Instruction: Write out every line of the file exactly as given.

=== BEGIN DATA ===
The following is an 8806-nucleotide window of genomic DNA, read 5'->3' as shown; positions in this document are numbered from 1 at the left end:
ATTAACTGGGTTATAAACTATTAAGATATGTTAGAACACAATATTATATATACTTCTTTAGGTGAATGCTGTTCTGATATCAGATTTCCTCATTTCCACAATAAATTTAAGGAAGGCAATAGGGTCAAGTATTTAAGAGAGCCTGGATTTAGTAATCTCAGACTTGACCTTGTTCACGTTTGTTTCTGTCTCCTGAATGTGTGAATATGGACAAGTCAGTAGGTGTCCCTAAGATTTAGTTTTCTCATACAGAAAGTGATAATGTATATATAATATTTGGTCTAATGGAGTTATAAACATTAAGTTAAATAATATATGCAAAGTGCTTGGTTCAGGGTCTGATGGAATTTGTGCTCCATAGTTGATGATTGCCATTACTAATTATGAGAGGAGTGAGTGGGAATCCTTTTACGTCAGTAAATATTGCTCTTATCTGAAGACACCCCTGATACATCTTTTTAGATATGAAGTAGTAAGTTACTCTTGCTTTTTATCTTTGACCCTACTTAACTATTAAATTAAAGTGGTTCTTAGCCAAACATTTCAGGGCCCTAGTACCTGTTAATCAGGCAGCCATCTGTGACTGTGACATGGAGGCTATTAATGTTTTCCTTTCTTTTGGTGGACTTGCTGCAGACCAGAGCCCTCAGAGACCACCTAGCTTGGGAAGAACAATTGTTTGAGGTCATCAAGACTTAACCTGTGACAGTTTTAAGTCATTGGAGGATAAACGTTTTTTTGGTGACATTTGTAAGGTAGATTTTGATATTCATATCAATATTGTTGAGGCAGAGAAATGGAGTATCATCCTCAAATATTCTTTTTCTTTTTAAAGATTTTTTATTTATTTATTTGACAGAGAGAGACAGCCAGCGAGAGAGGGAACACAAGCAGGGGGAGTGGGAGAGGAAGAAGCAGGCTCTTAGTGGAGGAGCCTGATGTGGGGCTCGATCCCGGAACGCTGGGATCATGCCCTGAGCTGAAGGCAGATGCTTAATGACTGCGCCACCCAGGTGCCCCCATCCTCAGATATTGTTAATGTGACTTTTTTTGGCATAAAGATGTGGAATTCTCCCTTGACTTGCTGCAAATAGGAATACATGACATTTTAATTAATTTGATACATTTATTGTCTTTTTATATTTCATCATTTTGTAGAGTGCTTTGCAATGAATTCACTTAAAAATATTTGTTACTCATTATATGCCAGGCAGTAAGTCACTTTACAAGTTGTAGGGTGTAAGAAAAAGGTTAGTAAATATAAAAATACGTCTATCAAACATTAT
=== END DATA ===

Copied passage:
The following is an 8806-nucleotide window of genomic DNA, read 5'->3' as shown; positions in this document are numbered from 1 at the left end:
ATTAACTGGGTTATAAACTATTAAGATATGTTAGAACACAATATTATATATACTTCTTTAGGTGAATGCTGTTCTGATATCAGATTTCCTCATTTCCACAATAAATTTAAGGAAGGCAATAGGGTCAAGTATTTAAGAGAGCCTGGATTTAGTAATCTCAGACTTGACCTTGTTCACGTTTGTTTCTGTCTCCTGAATGTGTGAATATGGACAAGTCAGTAGGTGTCCCTAAGATTTAGTTTTCTCATACAGAAAGTGATAATGTATATATAATATTTGGTCTAATGGAGTTATAAACATTAAGTTAAATAATATATGCAAAGTGCTTGGTTCAGGGTCTGATGGAATTTGTGCTCCATAGTTGATGATTGCCATTACTAATTATGAGAGGAGTGAGTGGGAATCCTTTTACGTCAGTAAATATTGCTCTTATCTGAAGACACCCCTGATACATCTTTTTAGATATGAAGTAGTAAGTTACTCTTGCTTTTTATCTTTGACCCTACTTAACTATTAAATTAAAGTGGTTCTTAGCCAAACATTTCAGGGCCCTAGTACCTGTTAATCAGGCAGCCATCTGTGACTGTGACATGGAGGCTATTAATGTTTTCCTTTCTTTTGGTGGACTTGCTGCAGACCAGAGCCCTCAGAGACCACCTAGCTTGGGAAGAACAATTGTTTGAGGTCATCAAGACTTAACCTGTGACAGTTTTAAGTCATTGGAGGATAAACGTTTTTTTGGTGACATTTGTAAGGTAGATTTTGATATTCATATCAATATTGTTGAGGCAGAGAAATGGAGTATCATCCTCAAATATTCTTTTTCTTTTTAAAGATTTTTTATTTATTTATTTGACAGAGAGAGACAGCCAGCGAGAGAGGGAACACAAGCAGGGGGAGTGGGAGAGGAAGAAGCAGGCTCTTAGTGGAGGAGCCTGATGTGGGGCTCGATCCCGGAACGCTGGGATCATGCCCTGAGCTGAAGGCAGATGCTTAATGACTGCGCCACCCAGGTGCCCCCATCCTCAGATATTGTTAATGTGACTTTTTTTGGCATAAAGATGTGGAATTCTCCCTTGACTTGCTGCAAATAGGAATACATGACATTTTAATTAATTTGATACATTTATTGTCTTTTTATATTTCATCATTTTGTAGAGTGCTTTGCAATGAATTCACTTAAAAATATTTGTTACTCATTATATGCCAGGCAGTAAGTCACTTTACAAGTTGTAGGGTGTAAGAAAAAGGTTAGTAAATATAAAAATACGTCTATCAAACATTAT